Tuesday, November 18

Attention Designers

I am inviting designers and other creatives to share your most effective ways of presenting designs to clients.

Some things to consider sharing:
- How do you present proofs? On boards or electronically via PDF or JPG?
- Do you meet with the client in person, via email or teleconference to discuss designs?
- How do you retrieve feedback from the client? (through discussion, questionnaire, rating system, etc.)
- How you respond when the client does not favor any of the designs presented?
- What is the next step after you have completed a first draft review with your client?
- Any other relevant information...Etc, Etc, Etc...

Submit your feedback by November 30th and I will post your replies on December 1st. Be sure to include your name, company, web site url, and your email address.

9 comments:

Meroko said...

Hello!

I usually present proofs electronically via PDF, but I will discuss the proofs via e-mail, in-person or phone call (whatever the client prefers).

If a client doesn't favor any of the designs presented, I will discuss with the client what he/she is looking for, if there is anything on the provided comps that DOES work, etc. to try to determine next steps moving forward.

I will then do some new PDFs and repeat as necessary. If I'm doing my job right, one more round should get us headed in the right direction.

Hope this helps!

josemota said...

I am José Mota, a state-of-the-art freelance web designer.
Email: josemota at josemota dot net
URL: www.josemota.net

I use Skitch (wonderful :D). It's electronic, yea, because my clients are far away.

Feedback is given either through email, IM or Skype discussion. You're guessing correctly when you say I talk to clients online. Even so, I kindly insist in a first personal meeting to approach a solution.

I believe it's most important to let the client know of our potencial as designers and suggest good tips on usability and accessibility like certain elements' positioning, etc.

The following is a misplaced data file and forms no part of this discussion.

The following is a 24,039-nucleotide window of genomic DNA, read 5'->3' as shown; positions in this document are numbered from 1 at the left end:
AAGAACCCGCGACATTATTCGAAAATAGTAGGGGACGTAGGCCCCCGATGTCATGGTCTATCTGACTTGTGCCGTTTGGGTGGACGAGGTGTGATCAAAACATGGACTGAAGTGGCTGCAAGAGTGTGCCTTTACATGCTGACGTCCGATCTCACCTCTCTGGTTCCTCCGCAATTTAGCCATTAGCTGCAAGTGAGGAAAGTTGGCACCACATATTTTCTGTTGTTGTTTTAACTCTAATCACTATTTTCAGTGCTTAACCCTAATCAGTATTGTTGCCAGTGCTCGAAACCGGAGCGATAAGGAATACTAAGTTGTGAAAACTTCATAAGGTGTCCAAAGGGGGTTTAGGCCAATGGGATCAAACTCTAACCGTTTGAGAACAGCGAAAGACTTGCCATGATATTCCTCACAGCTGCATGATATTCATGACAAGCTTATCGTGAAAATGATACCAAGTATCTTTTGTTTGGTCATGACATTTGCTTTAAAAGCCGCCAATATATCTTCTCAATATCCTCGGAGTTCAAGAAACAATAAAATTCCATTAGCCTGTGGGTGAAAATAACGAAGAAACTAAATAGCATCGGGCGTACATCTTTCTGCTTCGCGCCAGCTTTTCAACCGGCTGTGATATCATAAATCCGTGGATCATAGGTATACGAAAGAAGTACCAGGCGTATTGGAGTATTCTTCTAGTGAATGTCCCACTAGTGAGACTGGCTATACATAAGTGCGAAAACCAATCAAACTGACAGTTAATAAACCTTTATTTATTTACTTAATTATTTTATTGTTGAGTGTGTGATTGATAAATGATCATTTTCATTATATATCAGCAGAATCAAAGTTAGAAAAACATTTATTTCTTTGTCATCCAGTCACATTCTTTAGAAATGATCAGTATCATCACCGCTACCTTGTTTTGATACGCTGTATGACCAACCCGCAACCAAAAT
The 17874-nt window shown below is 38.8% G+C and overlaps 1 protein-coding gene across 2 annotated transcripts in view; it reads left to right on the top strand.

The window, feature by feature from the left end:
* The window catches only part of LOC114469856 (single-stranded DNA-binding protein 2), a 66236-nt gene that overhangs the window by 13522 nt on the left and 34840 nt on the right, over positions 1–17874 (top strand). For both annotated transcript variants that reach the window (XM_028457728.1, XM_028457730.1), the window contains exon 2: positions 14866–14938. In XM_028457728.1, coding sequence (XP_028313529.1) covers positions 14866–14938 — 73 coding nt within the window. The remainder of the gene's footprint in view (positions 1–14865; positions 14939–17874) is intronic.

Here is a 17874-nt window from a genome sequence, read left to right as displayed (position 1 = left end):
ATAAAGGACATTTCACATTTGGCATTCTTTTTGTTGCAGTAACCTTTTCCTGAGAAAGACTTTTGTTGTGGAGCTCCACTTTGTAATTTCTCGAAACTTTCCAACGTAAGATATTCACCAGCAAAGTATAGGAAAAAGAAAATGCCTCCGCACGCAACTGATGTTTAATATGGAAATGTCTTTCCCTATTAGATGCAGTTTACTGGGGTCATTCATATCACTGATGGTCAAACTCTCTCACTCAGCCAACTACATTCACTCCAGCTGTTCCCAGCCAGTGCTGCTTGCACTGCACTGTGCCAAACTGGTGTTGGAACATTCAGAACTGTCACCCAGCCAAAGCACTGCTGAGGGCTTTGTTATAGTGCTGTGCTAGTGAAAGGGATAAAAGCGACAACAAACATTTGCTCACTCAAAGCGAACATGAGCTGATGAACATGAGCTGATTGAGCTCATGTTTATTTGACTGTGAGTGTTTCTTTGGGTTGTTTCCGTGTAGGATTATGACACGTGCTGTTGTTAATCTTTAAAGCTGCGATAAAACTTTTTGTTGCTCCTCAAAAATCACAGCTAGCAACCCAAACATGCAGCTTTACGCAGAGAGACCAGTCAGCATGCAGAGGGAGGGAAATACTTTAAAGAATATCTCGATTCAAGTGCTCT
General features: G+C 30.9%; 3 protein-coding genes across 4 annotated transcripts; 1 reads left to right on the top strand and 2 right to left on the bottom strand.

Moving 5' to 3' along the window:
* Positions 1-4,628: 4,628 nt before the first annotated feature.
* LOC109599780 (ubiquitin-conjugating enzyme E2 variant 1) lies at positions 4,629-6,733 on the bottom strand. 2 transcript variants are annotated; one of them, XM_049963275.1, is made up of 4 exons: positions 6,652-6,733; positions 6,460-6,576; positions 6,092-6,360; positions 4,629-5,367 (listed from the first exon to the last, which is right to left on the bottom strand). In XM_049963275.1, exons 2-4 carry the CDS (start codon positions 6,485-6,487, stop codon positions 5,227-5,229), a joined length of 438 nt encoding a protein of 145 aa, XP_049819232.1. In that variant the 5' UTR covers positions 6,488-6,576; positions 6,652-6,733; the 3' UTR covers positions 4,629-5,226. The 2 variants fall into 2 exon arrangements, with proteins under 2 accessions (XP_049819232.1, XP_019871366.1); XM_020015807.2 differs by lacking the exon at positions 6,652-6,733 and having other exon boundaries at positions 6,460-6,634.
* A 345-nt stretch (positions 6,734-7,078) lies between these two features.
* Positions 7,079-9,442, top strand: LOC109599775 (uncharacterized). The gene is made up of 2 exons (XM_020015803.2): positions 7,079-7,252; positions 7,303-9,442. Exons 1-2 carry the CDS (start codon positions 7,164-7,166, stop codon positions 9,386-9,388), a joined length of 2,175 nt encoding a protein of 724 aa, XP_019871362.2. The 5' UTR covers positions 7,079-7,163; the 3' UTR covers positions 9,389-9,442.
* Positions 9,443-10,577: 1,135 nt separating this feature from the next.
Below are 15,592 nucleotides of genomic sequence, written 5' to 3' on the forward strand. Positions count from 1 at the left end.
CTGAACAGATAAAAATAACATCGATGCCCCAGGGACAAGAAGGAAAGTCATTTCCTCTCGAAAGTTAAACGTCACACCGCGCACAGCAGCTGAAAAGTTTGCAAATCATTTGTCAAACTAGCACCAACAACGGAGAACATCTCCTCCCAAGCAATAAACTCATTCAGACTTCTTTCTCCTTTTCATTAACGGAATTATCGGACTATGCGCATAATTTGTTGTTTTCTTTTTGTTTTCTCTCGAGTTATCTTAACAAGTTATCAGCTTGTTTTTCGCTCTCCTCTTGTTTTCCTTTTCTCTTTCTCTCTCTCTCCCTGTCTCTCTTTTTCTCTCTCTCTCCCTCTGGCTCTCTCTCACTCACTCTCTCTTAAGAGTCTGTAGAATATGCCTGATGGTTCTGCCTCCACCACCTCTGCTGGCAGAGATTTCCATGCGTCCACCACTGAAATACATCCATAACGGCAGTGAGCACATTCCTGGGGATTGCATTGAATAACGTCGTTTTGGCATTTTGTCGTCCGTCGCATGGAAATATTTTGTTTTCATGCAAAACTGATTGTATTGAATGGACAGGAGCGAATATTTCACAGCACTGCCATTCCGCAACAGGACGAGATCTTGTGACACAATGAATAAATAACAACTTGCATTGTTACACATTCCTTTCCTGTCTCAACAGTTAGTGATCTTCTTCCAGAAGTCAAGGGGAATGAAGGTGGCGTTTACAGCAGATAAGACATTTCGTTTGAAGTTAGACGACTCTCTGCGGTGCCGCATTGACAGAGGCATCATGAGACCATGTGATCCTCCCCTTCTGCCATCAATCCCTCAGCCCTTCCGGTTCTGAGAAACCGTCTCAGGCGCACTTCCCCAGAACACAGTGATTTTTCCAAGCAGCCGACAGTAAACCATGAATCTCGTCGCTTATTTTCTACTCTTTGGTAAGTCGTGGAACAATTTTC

If a client asks something too generic that allows our creativity to play full out and after that he just says "Meh...no.", I always say to myself they oughtta know better :P That's totally different than correcting certain aspects of a design.

One last thing: designers are selfish and egocentric by nature. They are good attributes, use 'em in your favor. However, the very last word is the client's.

Cheers, Kathryn! Have a brilliant day!

Tony said...

For OnWired, we typically submit our comps via Basecamp, so electronically is the correct answer for us. As all clients are unique, the follow up revisions may be hammered out in person, over the phone, or via Basecamp.

JPG's usually suffice for web design comps. Sometimes a GIF, PNG, or PDF for print materials.

Once the initial design is approved, we move forward with any secondary pages and so forth. By that time, most of the critical design elements are accounted for and the road becomes a bit smoother.

Tony - OnWired

Katie Austin said...

Hi everyone, thanks for your comments so far. I am getting some great replies :) Keep them coming!

Bruce said...

My print design work is (surprisingly?) a very electronic process. Of course, some clinets like face time more than others, but via email or through my print brokers Basecamp account, most every proof is sent as a pdf. It's actually been quite a while since I showed a dummied comp in person.

Even if a printed piece will have certain folds, I'll often make an illustration of sorts by working the pdf in Photoshop. If specific spot colors or finishes are involved, then presenting samples in person is required.